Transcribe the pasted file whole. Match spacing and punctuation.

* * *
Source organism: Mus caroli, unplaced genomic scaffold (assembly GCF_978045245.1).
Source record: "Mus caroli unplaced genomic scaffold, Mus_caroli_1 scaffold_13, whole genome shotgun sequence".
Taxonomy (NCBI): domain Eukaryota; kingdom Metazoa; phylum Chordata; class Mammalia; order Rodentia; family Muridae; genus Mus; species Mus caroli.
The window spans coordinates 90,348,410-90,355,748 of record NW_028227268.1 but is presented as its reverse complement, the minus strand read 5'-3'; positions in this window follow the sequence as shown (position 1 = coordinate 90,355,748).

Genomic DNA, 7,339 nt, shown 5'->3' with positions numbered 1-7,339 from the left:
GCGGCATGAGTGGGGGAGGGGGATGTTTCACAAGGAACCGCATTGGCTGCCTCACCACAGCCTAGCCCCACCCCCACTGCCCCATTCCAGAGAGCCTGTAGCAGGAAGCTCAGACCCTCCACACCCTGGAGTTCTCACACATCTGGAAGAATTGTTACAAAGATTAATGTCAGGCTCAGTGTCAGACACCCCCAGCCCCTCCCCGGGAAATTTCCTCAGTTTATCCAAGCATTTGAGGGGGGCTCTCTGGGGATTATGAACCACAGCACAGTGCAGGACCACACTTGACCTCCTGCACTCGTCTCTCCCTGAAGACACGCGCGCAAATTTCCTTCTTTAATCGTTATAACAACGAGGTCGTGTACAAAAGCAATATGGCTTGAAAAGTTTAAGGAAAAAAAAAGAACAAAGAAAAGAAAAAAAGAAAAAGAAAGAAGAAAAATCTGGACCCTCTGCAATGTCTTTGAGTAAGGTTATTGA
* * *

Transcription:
Source organism: Mus caroli, unplaced genomic scaffold (assembly GCF_978045245.1).
Source record: "Mus caroli unplaced genomic scaffold, Mus_caroli_1 scaffold_13, whole genome shotgun sequence".
Taxonomy (NCBI): domain Eukaryota; kingdom Metazoa; phylum Chordata; class Mammalia; order Rodentia; family Muridae; genus Mus; species Mus caroli.
The window spans coordinates 90,348,410-90,355,748 of record NW_028227268.1 but is presented as its reverse complement, the minus strand read 5'-3'; positions in this window follow the sequence as shown (position 1 = coordinate 90,355,748).

Genomic DNA, 7,339 nt, shown 5'->3' with positions numbered 1-7,339 from the left:
GCGGCATGAGTGGGGGAGGGGGATGTTTCACAAGGAACCGCATTGGCTGCCTCACCACAGCCTAGCCCCACCCCCACTGCCCCATTCCAGAGAGCCTGTAGCAGGAAGCTCAGACCCTCCACACCCTGGAGTTCTCACACATCTGGAAGAATTGTTACAAAGATTAATGTCAGGCTCAGTGTCAGACACCCCCAGCCCCTCCCCGGGAAATTTCCTCAGTTTATCCAAGCATTTGAGGGGGGCTCTCTGGGGATTATGAACCACAGCACAGTGCAGGACCACACTTGACCTCCTGCACTCGTCTCTCCCTGAAGACACGCGCGCAAATTTCCTTCTTTAATCGTTATAACAACGAGGTCGTGTACAAAAGCAATATGGCTTGAAAAGTTTAAGGAAAAAAAAAGAACAAAGAAAAGAAAAAAAGAAAAAGAAAGAAGAAAAATCTGGACCCTCTGCAATGTCTTTGAGTAAGGTTATTGA